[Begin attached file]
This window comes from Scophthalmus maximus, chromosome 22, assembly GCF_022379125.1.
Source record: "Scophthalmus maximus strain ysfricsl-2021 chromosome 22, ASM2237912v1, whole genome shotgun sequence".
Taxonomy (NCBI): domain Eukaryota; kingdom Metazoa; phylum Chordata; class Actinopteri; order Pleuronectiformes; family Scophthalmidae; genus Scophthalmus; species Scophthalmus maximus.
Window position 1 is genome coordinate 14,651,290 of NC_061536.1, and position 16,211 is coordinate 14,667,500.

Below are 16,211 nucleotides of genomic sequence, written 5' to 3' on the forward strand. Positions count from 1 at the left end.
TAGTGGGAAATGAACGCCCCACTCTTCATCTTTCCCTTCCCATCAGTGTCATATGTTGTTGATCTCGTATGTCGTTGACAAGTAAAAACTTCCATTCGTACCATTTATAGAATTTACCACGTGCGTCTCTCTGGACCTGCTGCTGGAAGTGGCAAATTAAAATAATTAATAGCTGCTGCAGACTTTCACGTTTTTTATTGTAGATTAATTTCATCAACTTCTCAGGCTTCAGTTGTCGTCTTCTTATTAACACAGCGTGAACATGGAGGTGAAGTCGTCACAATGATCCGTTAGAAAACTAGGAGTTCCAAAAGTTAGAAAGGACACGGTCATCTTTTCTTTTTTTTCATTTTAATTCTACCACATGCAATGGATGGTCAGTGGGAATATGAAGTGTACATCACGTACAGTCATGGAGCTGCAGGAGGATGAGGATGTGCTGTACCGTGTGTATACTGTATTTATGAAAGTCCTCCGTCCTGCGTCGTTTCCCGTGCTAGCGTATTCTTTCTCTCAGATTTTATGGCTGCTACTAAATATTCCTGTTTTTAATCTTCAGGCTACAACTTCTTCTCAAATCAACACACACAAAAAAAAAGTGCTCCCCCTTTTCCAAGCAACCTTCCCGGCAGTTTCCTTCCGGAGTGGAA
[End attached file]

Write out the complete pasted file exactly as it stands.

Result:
This window comes from Scophthalmus maximus, chromosome 22, assembly GCF_022379125.1.
Source record: "Scophthalmus maximus strain ysfricsl-2021 chromosome 22, ASM2237912v1, whole genome shotgun sequence".
Taxonomy (NCBI): domain Eukaryota; kingdom Metazoa; phylum Chordata; class Actinopteri; order Pleuronectiformes; family Scophthalmidae; genus Scophthalmus; species Scophthalmus maximus.
Window position 1 is genome coordinate 14,651,290 of NC_061536.1, and position 16,211 is coordinate 14,667,500.

Below are 16,211 nucleotides of genomic sequence, written 5' to 3' on the forward strand. Positions count from 1 at the left end.
TAGTGGGAAATGAACGCCCCACTCTTCATCTTTCCCTTCCCATCAGTGTCATATGTTGTTGATCTCGTATGTCGTTGACAAGTAAAAACTTCCATTCGTACCATTTATAGAATTTACCACGTGCGTCTCTCTGGACCTGCTGCTGGAAGTGGCAAATTAAAATAATTAATAGCTGCTGCAGACTTTCACGTTTTTTATTGTAGATTAATTTCATCAACTTCTCAGGCTTCAGTTGTCGTCTTCTTATTAACACAGCGTGAACATGGAGGTGAAGTCGTCACAATGATCCGTTAGAAAACTAGGAGTTCCAAAAGTTAGAAAGGACACGGTCATCTTTTCTTTTTTTTCATTTTAATTCTACCACATGCAATGGATGGTCAGTGGGAATATGAAGTGTACATCACGTACAGTCATGGAGCTGCAGGAGGATGAGGATGTGCTGTACCGTGTGTATACTGTATTTATGAAAGTCCTCCGTCCTGCGTCGTTTCCCGTGCTAGCGTATTCTTTCTCTCAGATTTTATGGCTGCTACTAAATATTCCTGTTTTTAATCTTCAGGCTACAACTTCTTCTCAAATCAACACACACAAAAAAAAAGTGCTCCCCCTTTTCCAAGCAACCTTCCCGGCAGTTTCCTTCCGGAGTGGAA